Freshwater is apart of our everyday lives. It is used for drinking, food gathering, recreational/tourism activities and to produce goods and services. Therefore it is essential for New Zealand to maintain our freshwater resources for future generations. However this is becoming a problem due to the clearing of vegetation, draining of wetlands, urbanisation and most importantly the increase in agricultural activities. These activities are placing a large amount of pressure on our water bodies and their ecosystems and as the population grows this pressure will continue to increase.

Agricultural based activities (mainly dairy farming) can cause excess amounts of nutrients (nitrate-nitrogen) to enter our waterways through run off. These nutrients come from the animal waste/urine as well as fertilisers. While nutrients often occurs naturally and are essential for plant growth, high nutrient concentrations result in algae growth. Too much algae in the water leads to the decrease in oxygen levels and will prevent light from entering the water. High concentrations of nitrogen can also be toxic to species and will make the water unsafe to drink. “In monitored rivers, nitrate-nitrogen was worsening (55%) at more sites than improving (28%)” (The Ministry for the environment 10). Many farmers have been moving towards more intensive dairy farming, as dairy products have become more profitable over the years. “In 2015, New Zealand farmed around 29 million sheep, 10 million cattle (6.5 million for dairy) and 900,000 deer” (The Ministry for the environment 27). With the increase in dairy or any type of farming the amounts of nitrate-nitrogen run off will continue to enter our waterways.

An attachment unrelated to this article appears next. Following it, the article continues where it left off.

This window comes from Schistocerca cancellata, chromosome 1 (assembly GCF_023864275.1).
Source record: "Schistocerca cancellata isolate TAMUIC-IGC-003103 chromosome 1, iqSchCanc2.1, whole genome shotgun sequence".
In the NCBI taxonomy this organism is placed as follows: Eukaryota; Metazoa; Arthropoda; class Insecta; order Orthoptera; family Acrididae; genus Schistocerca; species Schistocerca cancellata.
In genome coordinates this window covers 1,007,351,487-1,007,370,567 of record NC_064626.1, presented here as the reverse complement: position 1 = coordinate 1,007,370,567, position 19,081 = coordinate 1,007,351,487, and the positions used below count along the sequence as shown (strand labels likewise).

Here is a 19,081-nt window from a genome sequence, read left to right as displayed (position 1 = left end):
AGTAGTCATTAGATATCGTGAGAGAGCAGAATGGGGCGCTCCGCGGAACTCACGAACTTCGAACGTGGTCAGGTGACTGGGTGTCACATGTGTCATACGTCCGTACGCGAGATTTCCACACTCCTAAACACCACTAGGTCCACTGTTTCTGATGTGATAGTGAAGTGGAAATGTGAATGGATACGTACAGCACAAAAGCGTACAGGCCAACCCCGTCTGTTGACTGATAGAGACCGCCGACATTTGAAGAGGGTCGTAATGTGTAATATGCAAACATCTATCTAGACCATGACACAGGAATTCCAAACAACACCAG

E.coli also has an effect on our waterways. E.coli comes from either animal or human faeces that has made it’s way into the freshwater, this can increase the risk of illness for swimmer in the area. “E.coli concentration was 22 times higher in the urban land cover class and 9.5 times higher in the pastoral class, compared to the native class (2009-2013), (The Ministry for the environment 11).

Freshwater fish are also effected by our polluted waterways as numerous species migrate between the sea and freshwater each year to complete their life cycles and breed. “Of the 39 native freshwater fish species we report on, 72% were either threatened (12 species), or at risk of (16 species) extinction in 2013” (The Ministry for the environment 14).

Works Cited:

  • Ministry for the Environment & Stats NZ (2017). New Zealand’s Environmental Reporting Series: Our fresh water 2017.

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